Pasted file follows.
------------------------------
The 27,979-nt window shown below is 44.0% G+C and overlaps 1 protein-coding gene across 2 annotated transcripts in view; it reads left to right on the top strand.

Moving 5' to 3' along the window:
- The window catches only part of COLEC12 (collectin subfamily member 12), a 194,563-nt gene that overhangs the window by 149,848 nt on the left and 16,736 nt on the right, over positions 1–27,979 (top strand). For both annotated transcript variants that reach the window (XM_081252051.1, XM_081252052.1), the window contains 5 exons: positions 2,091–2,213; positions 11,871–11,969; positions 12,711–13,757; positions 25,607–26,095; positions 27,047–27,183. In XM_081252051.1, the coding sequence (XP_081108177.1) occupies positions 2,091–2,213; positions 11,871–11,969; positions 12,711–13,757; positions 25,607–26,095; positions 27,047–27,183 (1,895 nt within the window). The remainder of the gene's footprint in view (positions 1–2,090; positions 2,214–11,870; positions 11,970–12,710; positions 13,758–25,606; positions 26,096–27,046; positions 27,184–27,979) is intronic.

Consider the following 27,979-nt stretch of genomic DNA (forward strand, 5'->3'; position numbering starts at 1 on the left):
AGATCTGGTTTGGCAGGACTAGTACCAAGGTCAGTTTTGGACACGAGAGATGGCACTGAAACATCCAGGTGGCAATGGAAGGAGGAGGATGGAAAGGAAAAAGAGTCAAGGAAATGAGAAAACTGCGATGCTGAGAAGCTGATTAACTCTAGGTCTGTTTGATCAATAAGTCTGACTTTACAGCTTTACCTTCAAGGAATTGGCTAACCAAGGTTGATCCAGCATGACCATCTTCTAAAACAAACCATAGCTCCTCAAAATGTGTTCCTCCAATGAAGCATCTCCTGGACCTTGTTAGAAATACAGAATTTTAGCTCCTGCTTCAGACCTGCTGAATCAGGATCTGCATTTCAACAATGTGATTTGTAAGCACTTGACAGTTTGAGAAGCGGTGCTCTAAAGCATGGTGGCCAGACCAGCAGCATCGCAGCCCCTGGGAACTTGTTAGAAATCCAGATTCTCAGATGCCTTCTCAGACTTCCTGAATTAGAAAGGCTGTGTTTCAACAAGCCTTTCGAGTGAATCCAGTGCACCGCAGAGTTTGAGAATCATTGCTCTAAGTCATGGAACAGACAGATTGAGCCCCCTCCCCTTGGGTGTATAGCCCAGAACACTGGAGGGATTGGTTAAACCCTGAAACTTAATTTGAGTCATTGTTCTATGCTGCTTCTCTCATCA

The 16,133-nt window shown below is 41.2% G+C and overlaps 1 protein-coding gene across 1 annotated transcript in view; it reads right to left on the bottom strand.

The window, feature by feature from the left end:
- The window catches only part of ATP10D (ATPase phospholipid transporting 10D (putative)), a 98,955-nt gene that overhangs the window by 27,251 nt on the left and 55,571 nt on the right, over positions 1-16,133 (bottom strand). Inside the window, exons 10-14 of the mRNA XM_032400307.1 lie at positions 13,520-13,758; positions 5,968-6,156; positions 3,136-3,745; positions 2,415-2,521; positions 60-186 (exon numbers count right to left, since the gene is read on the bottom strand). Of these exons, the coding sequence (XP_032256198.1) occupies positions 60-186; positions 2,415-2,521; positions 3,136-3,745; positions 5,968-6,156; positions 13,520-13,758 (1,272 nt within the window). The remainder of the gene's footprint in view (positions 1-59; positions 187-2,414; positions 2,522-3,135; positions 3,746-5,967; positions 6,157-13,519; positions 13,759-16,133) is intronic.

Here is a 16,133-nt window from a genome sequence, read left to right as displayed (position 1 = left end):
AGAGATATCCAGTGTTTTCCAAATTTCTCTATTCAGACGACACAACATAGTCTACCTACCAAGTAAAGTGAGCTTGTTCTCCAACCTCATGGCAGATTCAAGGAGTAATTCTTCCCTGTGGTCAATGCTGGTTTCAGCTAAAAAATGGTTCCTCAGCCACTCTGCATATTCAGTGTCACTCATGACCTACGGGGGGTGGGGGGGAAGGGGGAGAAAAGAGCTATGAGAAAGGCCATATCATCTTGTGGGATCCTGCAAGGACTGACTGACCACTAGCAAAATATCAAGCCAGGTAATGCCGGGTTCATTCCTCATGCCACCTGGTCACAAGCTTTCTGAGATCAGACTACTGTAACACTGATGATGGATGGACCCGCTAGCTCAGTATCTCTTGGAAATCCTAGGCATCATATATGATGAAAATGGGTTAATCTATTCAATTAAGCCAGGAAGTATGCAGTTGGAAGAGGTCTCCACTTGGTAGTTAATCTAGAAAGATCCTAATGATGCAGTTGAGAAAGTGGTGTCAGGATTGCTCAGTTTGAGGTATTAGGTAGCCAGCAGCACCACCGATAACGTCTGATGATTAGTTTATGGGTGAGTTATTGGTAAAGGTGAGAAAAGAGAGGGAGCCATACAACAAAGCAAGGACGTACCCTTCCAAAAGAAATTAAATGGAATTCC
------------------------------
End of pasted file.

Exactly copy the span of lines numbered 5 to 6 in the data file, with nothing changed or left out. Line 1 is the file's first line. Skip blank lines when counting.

AGATCTGGTTTGGCAGGACTAGTACCAAGGTCAGTTTTGGACACGAGAGATGGCACTGAAACATCCAGGTGGCAATGGAAGGAGGAGGATGGAAAGGAAAAAGAGTCAAGGAAATGAGAAAACTGCGATGCTGAGAAGCTGATTAACTCTAGGTCTGTTTGATCAATAAGTCTGACTTTACAGCTTTACCTTCAAGGAATTGGCTAACCAAGGTTGATCCAGCATGACCATCTTCTAAAACAAACCATAGCTCCTCAAAATGTGTTCCTCCAATGAAGCATCTCCTGGACCTTGTTAGAAATACAGAATTTTAGCTCCTGCTTCAGACCTGCTGAATCAGGATCTGCATTTCAACAATGTGATTTGTAAGCACTTGACAGTTTGAGAAGCGGTGCTCTAAAGCATGGTGGCCAGACCAGCAGCATCGCAGCCCCTGGGAACTTGTTAGAAATCCAGATTCTCAGATGCCTTCTCAGACTTCCTGAATTAGAAAGGCTGTGTTTCAACAAGCCTTTCGAGTGAATCCAGTGCACCGCAGAGTTTGAGAATCATTGCTCTAAGTCATGGAACAGACAGATTGAGCCCCCTCCCCTTGGGTGTATAGCCCAGAACACTGGAGGGATTGGTTAAACCCTGAAACTTAATTTGAGTCATTGTTCTATGCTGCTTCTCTCATCA

The 16,133-nt window shown below is 41.2% G+C and overlaps 1 protein-coding gene across 1 annotated transcript in view; it reads right to left on the bottom strand.